Watching a play is the second-best way to achieve emotional catharsis, right behind writing a play about achieving emotional catharsis. Tear-stain a playbill with this GrouponLive deal to see Tuesdays with Morrie on April 14 at 8 p.m. at California Theatre in San Bernardino. Choose from the following options:
- For $60, you get two orchestra or front-balcony tickets (a $130 value).
- For $115, you get four orchestra or front-balcony tickets (a $260 value).
- For $45, you get two side-orchestra tickets (a $100 value).
- For $80, you get four side-orchestra tickets (a $200 value).<p>
Based on the best-selling memoir by Mitch Albom, Tuesdays with Morrie explores the endearing relationship between a busy sports journalist and his former college professor turned mentor, the latter of whom is succumbing to ALS, a debilitating and terminal disease. Rather than wallow in his own sorrow, Morrie welcomes Mitch into his home each Tuesday to share life stories, musings, and anecdotes that begin to alter the way Mitch approaches his own life.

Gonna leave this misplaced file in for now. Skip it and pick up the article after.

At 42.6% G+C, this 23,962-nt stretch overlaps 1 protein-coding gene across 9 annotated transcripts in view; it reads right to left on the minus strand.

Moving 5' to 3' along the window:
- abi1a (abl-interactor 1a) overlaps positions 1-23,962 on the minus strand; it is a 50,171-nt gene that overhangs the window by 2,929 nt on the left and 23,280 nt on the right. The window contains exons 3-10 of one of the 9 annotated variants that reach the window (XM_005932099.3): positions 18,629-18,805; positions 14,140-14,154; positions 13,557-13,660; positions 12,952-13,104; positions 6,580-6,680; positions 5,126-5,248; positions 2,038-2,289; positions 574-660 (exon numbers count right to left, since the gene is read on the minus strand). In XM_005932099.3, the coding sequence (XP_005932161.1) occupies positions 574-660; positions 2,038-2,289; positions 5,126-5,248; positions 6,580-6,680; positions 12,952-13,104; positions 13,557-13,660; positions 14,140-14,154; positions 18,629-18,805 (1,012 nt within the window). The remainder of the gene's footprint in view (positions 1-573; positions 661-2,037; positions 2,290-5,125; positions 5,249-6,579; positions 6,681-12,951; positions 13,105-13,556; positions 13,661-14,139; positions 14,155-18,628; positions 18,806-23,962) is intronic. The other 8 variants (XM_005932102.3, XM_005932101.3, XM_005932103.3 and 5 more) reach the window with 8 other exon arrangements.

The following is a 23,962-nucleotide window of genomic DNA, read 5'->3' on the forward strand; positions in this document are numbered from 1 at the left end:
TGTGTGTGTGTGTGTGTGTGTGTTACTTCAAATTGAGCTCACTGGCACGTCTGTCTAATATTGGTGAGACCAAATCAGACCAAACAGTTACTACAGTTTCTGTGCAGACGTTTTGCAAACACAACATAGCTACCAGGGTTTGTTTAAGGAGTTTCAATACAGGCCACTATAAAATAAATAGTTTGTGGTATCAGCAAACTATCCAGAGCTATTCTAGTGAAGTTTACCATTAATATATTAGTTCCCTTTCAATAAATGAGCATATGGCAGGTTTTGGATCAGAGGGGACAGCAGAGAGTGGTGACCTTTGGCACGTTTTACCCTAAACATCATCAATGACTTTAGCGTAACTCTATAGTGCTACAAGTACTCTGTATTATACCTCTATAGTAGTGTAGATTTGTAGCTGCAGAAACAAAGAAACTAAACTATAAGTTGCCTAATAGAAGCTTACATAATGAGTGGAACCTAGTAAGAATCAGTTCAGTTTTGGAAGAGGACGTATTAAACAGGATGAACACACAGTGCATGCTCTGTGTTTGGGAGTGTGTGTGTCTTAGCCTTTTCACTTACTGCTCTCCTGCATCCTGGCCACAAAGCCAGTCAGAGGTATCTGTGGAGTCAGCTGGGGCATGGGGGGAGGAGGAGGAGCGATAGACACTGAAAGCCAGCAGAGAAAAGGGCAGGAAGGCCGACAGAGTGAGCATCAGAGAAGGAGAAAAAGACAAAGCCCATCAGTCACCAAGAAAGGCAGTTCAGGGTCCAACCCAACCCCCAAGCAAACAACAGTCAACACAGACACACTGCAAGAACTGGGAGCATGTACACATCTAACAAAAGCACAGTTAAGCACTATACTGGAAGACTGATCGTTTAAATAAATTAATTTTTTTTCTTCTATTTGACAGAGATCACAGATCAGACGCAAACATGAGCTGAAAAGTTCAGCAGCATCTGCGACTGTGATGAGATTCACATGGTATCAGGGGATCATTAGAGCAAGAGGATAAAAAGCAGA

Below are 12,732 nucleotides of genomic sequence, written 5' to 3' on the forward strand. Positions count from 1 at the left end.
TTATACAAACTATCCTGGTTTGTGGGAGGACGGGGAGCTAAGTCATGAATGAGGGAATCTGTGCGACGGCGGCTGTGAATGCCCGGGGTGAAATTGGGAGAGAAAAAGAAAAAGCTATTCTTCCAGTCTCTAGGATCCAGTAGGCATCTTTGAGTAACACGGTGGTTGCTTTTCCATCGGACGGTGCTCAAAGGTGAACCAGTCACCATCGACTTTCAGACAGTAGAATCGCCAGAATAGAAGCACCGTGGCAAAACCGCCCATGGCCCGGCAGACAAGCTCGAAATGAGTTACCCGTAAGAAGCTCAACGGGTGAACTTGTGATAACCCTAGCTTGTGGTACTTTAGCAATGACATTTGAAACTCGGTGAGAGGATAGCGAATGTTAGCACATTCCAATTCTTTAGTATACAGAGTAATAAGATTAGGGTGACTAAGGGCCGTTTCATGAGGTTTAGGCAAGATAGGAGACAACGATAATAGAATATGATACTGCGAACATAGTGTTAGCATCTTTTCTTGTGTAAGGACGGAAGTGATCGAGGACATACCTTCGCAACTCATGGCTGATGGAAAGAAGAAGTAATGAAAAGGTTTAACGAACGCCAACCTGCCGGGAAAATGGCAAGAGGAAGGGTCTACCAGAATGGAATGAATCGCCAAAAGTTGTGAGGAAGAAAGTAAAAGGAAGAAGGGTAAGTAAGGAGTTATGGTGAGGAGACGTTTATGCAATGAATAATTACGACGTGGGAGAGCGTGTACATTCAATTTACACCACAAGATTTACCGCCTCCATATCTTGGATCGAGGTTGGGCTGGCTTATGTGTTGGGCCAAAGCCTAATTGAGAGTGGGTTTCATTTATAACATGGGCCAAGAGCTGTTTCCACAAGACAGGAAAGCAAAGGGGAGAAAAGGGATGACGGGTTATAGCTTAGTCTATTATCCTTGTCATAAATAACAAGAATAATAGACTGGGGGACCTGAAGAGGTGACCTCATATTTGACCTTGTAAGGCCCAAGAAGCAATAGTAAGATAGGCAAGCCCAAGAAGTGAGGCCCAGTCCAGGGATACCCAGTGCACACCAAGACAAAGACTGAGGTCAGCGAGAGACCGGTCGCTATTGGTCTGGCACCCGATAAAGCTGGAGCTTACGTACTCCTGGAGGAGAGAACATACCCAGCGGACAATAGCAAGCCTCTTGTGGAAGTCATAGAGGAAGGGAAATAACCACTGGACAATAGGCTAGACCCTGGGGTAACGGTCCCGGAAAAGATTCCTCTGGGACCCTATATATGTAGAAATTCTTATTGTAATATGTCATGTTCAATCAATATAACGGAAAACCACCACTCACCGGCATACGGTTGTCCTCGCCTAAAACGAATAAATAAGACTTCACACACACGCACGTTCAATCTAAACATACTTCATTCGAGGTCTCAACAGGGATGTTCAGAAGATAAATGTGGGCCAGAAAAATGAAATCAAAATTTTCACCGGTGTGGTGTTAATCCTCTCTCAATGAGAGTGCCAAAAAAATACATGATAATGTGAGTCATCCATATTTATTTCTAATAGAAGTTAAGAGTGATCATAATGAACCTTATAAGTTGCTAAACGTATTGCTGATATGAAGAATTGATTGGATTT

Playgoers settle into their seats in the historic theater building, a former vaudeville performance space and movie palace built in 1928 that still houses a majestic Wurlitzer organ and a time portal linked to the childhood home of Alexander Pantages. Deep-red stage curtains and ornate, vaulted ceilings steep the senses in a vintage ambiance, and the intimate scenes unfolding onstage make the space seem much cozier than a 1,718-seat auditorium has any right to.
California Theatre of the Performing Arts
A former vaudeville performance space and movie palace built in 1928, the California Theatre of the Performing Arts hearkens back to a bygone era with its majestic Wurlitzer organ, which is played during silent-film programs, and a time portal linked to the childhood home of Alexander Pantages. The theater’s deep-red stage curtains and ornate, vaulted ceilings also steep the senses in a vintage ambiance. Thanks to this comforting nostalgia, as well as the heartfelt scenes that unfold onstage, the space seems much cozier than a 1,718-seat auditorium has any right to.